Fabricio: I think it’s less about expecting other people to be available at the same time as you are, and more about striving for radical transparency. Companies need to move fast to get things out in the world in a timely manner. This means we, design and product teams, need to be extremely transparent with one another — simply because we don’t have time for miscommunication.
Thankfully, we are all learning when to use each of the collaboration tools we have available. When to jump on a Zoom call versus when to communicate asynchronously (e.g. via Dropbox paper or Figma comments) versus when to work solo.
Some companies are better set up to be successful in this landscape than others. Work & Co has been operating at this level of transparency since its foundation, which explains our ability to launch so many digital products in the last few years. For designers, being transparent means letting go of their ego and acknowledging they don’t immediately have all the answers, but that they know how to find them.
Randy: In the State of UX in 2019 report, you spoke in-depth about how every designer is now a “Design Lead”. I couldn’t agree more. I’ve seen the role of design evolve immensely since I started all the way back in 2001, but many organizations have been slow to build the proper roles and career path for designers. What still needs to be done to make sure that designers, and the products they design, are both set up for success?
Fabricio: We need to allow designers to design.
A lot has been said about the importance for designers to “get a seat at the table” and be involved in more strategic conversations within our organizations to further the strategic impact of our work. To advocate for the business value design can bring.
But getting a seat at the table doesn’t mean we need to abandon our desks.
What I have seen (and thankfully being exposed to dozens of articles every week at the UX Collective allows me to get a good pulse of what’s happening in our industry) is that with the growth of digital teams, many designers have been forced into management positions and ended up abandoning what made them great professionals in the first place: their ability to design and solve design problems. When the only way to get higher salaries is to manage other people, you end up creating an industry where everyone is a manager (or aspires to be one) — and very few design problems actually get solved.
Companies that are paying attention to this have started to reimagine their internal structure: either by allowing designers to choose between manager vs. maker career paths, or by enabling designers (and researchers, and strategists, and writers) to continue to be hands-on the more senior they become.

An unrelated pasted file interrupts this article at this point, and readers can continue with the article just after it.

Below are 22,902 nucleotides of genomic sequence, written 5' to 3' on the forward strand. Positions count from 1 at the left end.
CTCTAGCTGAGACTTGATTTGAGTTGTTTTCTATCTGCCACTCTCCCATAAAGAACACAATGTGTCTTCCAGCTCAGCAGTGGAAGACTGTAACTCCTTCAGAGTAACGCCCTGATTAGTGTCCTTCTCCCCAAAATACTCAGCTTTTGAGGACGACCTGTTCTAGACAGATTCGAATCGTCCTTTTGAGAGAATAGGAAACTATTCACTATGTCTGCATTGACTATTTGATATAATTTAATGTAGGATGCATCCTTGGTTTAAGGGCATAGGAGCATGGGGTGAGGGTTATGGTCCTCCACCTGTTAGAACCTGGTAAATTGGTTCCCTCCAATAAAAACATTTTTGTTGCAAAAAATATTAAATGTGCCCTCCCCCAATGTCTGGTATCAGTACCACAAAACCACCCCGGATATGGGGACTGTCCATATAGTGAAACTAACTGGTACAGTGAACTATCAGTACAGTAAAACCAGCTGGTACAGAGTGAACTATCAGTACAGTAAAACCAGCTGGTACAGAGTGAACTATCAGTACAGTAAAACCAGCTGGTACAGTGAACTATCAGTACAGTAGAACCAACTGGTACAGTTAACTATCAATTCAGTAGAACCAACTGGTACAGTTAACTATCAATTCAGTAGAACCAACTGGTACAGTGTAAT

Randy: There’s a huge push right now in the industry for designers to learn more about business. InVision published a book on it, there are a ton of Medium articles popping up, and there is even specific business training available for designers now. What are your thoughts on the rise of business-minded designer movement?
Fabricio: Knowing the business impact of the products we create, understanding how design decisions impact the bottom line and being able to speak the language of our stakeholders are extremely important skills to have if we want the products we design to actually see the light of day. Finishing up the design prototype is just half of the job. We then need to explain, defend, protect, test, adjust, adapt, document, convince, test again, learn, improve, push through — until we get to launch. Being a business-savvy designer is one of the most important skills to navigate that journey of shipping digital products and services. The beauty is: learning business doesn’t mean you need to forget how to design.
Randy: What top-secret project are you working on, that you have been waiting for this very special opportunity on The Innovation Series to unveil?
Fabricio: There are so many exciting initiatives I am working on right now. You’ll hear about them soon on my Twitter: http://twitter.com/fabriciot.
Randy: Good luck and thank you again for sharing your experiences on The Innovation Series. It's been great to have you!